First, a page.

Either way, one thing is for sure: it was wrong. Like Armando Galarraga’s perfect game, a career achievement blown by one man’s stark error, this epic event called for the harshest of discretionary officiating. Instead, it turned into the lead-in for an infomercial selling instant replay to Bud Selig and the rest of the baseball committees.
Too bad for Bud, he couldn’t just call this one a tie!
The biggest shame is that it wasn’t even close. While Julio Lugo claims this morning that he was never tagged, the second before the umpire’s decision showed a veteran more than willing to walk away after an obvious out.
So, what does this moment teach us, and where should baseball go from here?
It teaches us to remember that the game’s officials really do a magnificent job. In a game faster than is ever accredited, most of baseball’s borderline circumstances see perfect calls.
It also reminds us that these fantastic umpires are all too human.
Those who advocate replay in baseball have to consider the degree of the implementation. The best way to assure that it never has part in the game is to expect a full-fledged replay system utilized at the discretion of managers.
The only worse than a coach for questioning calls it the baseball skipper. Fans who complain of a game that is too slow must ask themselves if they are also advocates for full baseball replay. After all, that would be hypocrisy at its most obvious state.
The truth is that baseball benefits from its current structure, with its varying strike zones and close calls adding an added element of strategy and drama to every unique outing. So, enthusiasts of “two strikes and you’re out” NFL system can politic until pigs fly--it’s never going to happen.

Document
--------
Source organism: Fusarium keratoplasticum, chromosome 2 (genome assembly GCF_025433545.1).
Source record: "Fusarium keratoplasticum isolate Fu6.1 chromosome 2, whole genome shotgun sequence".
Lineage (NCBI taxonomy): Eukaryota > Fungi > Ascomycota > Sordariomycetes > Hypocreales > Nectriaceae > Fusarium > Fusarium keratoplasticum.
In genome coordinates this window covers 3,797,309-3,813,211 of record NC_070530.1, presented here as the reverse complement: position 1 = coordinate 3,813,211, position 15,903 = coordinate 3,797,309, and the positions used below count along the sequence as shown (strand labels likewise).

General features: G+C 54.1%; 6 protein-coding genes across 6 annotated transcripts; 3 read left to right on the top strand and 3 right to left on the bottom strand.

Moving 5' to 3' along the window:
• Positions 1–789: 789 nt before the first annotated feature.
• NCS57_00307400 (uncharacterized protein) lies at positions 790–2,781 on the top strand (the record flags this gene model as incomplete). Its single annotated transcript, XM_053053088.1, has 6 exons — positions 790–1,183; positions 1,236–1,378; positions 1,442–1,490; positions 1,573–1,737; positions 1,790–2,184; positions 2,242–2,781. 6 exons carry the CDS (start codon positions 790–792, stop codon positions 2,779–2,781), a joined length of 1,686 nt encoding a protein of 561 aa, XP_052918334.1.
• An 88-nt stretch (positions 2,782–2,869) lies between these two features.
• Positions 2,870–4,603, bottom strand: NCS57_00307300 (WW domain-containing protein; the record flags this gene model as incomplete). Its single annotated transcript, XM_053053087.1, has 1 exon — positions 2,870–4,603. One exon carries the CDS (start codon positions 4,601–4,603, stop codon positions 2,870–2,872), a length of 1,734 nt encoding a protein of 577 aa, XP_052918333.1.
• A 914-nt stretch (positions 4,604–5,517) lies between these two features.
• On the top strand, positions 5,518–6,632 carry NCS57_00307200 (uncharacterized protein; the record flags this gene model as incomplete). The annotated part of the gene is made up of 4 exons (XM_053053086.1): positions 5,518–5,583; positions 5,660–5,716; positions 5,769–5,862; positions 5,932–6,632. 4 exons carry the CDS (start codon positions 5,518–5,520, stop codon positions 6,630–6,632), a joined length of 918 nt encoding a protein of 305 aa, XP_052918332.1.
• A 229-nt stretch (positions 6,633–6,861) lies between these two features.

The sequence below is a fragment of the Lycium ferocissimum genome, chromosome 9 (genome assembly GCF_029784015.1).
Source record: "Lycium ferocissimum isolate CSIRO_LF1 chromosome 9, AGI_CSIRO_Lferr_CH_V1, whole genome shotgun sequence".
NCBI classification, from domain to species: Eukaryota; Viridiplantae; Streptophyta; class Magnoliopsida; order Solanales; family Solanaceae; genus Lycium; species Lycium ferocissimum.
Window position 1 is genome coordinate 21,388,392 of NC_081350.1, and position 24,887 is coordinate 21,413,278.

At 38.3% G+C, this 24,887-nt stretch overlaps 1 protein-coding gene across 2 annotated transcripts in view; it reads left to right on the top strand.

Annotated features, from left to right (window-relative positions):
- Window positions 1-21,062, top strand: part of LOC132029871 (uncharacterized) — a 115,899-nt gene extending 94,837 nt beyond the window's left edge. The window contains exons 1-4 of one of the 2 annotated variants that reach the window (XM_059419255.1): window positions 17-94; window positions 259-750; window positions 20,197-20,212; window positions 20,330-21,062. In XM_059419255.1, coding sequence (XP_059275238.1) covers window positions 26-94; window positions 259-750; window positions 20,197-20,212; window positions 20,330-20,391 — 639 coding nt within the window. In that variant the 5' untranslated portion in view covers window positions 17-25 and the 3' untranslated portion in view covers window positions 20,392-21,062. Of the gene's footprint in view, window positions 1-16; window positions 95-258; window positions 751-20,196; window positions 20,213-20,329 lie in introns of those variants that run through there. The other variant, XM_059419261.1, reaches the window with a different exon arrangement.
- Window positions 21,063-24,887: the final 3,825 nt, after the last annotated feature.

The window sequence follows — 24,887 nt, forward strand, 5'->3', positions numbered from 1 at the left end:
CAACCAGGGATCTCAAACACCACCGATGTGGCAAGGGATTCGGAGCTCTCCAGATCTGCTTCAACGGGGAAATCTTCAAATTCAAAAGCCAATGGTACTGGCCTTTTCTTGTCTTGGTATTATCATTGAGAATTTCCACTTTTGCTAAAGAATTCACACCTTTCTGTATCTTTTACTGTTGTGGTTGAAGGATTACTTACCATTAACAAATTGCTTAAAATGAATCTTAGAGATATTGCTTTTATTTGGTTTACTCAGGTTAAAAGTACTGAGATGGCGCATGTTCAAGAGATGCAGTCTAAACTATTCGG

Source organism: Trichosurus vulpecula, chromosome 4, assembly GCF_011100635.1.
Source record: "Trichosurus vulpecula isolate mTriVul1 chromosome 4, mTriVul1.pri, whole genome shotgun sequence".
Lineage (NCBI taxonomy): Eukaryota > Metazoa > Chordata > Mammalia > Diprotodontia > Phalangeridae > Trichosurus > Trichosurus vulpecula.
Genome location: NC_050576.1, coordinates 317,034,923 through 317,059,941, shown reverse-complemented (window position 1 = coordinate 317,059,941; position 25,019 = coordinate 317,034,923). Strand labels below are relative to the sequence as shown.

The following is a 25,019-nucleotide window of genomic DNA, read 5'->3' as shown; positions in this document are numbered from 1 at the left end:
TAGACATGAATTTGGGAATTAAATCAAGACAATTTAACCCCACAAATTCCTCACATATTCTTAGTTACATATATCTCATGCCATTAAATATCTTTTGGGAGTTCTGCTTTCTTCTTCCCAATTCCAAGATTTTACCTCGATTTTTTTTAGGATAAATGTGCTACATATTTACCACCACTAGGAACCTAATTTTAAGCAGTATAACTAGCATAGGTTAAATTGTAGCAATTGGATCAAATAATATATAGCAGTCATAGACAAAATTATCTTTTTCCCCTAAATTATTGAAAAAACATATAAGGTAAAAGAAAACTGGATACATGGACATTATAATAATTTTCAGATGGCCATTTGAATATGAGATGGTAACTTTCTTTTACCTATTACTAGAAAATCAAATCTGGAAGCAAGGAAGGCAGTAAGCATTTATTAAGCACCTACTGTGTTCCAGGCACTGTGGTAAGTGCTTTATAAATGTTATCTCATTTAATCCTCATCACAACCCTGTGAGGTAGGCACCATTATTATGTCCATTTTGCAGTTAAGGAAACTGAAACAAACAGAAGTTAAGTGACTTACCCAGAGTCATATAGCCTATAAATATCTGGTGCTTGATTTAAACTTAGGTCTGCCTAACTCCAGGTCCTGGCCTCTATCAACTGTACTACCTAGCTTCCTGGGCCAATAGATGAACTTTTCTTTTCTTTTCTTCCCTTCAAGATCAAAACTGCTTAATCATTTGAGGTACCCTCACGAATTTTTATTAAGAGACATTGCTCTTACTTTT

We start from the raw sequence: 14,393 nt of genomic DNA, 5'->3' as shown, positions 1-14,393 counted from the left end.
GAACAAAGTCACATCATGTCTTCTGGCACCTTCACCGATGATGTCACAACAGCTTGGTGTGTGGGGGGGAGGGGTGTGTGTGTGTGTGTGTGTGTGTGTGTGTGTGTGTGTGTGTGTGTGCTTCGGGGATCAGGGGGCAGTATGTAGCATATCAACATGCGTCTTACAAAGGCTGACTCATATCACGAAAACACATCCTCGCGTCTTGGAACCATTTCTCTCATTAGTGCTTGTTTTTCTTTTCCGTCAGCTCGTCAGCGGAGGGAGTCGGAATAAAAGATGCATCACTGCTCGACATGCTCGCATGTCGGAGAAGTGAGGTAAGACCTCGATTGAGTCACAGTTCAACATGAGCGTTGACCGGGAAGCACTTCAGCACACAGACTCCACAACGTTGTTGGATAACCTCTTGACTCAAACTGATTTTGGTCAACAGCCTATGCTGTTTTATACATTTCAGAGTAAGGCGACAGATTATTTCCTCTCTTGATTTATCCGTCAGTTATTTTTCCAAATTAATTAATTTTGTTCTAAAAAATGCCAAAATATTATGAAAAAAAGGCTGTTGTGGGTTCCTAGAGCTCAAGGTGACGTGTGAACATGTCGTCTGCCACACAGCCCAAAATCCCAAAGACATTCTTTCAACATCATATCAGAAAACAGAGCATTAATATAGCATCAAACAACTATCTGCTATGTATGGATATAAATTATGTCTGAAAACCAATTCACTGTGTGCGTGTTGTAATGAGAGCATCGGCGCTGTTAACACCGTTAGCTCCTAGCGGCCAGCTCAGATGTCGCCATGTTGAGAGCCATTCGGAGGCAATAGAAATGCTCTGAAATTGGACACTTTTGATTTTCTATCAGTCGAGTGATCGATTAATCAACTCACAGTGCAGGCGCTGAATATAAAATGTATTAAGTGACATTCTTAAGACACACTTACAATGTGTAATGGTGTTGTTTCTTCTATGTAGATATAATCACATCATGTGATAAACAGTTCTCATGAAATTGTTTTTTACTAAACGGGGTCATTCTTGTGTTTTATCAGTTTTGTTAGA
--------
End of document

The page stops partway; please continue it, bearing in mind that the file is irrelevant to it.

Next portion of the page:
Yet, events like the egregious call to end last night’s sweat and tears battle cannot stand without some change. Too often lately, great events and accomplishments have been lost by calls that are strikingly obvious in their inaccuracy.
In hockey, replay officials monitor game action, able to stop contests when they deem necessary. While they have the option to review any particular play from a given day’s slate of games, this does not mean that a similar system would have to intervene with such frequency. For a game so steeped and prideful of its tradition, it is obvious that MLB wants to stand behind its umpires.
But the game should also take pride in its outcomes, and it should be embarrassed by last night’s call at home plate. As Lugo changed direction after the call in order to walk over and place his foot on home plate (if untagged by the catcher, why wouldn’t he have been sure that he’d crossed the base to begin with?), McKenry looked to the umpire with exasperation.
Clint Hurdle exited the dugout with that classic crimson face, veins bulging from places that only high blood pressure can achieve, to stand up for his men. Knowing that it wouldn’t be overturned, he did what any good manager does; he stood up for his players.
After all, his team was about to head back to the showers, potentially robbed of seven hours of hard work. A man of less integrity could question if the official wasn’t more tired of umpiring than the Bucs and Braves were of playing.
I doubt that's the case.
Nevertheless, it was the pillaging Pirates getting robbed of another chance. Who knows what may have transpired after that fateful out, but I know I would have loved to have seen it.
Even the Atlanta Braves, who should be equally proud of their effort in victory, have to be aware of the sullied ending, the truest shame of perhaps the season’s greatest game.
For the Armando Galarraga’s and Jason McKenry’s, every sport should have the safeguard of some form of replay, even if only to correct the worst of the worst calls. Without it, gutsy players will be robbed of hard work and fans will again lose sleep only to witness one man’s misjudgment.
Worse than anything, a baseball without any form of replay will continue to allow classic games to be remembered less for their glory and more for their flaws.